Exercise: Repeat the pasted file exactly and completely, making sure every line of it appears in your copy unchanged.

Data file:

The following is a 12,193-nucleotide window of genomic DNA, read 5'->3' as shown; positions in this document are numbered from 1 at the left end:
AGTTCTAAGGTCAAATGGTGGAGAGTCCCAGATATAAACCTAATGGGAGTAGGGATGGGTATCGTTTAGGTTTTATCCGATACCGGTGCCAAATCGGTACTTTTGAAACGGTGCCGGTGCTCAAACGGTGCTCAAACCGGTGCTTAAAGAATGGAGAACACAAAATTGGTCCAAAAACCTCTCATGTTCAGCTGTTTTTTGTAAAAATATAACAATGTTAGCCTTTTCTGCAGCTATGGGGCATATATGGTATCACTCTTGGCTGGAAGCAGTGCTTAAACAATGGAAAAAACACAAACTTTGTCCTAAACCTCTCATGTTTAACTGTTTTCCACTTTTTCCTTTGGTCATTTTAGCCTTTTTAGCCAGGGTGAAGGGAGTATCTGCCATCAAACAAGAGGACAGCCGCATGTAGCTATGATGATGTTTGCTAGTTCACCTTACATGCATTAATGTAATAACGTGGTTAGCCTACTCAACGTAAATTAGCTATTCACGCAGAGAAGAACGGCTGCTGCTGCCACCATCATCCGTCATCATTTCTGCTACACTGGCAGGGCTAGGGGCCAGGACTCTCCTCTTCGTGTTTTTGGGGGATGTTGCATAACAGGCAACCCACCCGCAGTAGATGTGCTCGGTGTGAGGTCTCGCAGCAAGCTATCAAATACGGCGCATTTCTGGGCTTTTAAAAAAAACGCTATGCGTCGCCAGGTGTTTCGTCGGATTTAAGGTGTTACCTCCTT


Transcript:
The following is a 12,193-nucleotide window of genomic DNA, read 5'->3' as shown; positions in this document are numbered from 1 at the left end:
AGTTCTAAGGTCAAATGGTGGAGAGTCCCAGATATAAACCTAATGGGAGTAGGGATGGGTATCGTTTAGGTTTTATCCGATACCGGTGCCAAATCGGTACTTTTGAAACGGTGCCGGTGCTCAAACGGTGCTCAAACCGGTGCTTAAAGAATGGAGAACACAAAATTGGTCCAAAAACCTCTCATGTTCAGCTGTTTTTTGTAAAAATATAACAATGTTAGCCTTTTCTGCAGCTATGGGGCATATATGGTATCACTCTTGGCTGGAAGCAGTGCTTAAACAATGGAAAAAACACAAACTTTGTCCTAAACCTCTCATGTTTAACTGTTTTCCACTTTTTCCTTTGGTCATTTTAGCCTTTTTAGCCAGGGTGAAGGGAGTATCTGCCATCAAACAAGAGGACAGCCGCATGTAGCTATGATGATGTTTGCTAGTTCACCTTACATGCATTAATGTAATAACGTGGTTAGCCTACTCAACGTAAATTAGCTATTCACGCAGAGAAGAACGGCTGCTGCTGCCACCATCATCCGTCATCATTTCTGCTACACTGGCAGGGCTAGGGGCCAGGACTCTCCTCTTCGTGTTTTTGGGGGATGTTGCATAACAGGCAACCCACCCGCAGTAGATGTGCTCGGTGTGAGGTCTCGCAGCAAGCTATCAAATACGGCGCATTTCTGGGCTTTTAAAAAAAACGCTATGCGTCGCCAGGTGTTTCGTCGGATTTAAGGTGTTACCTCCTT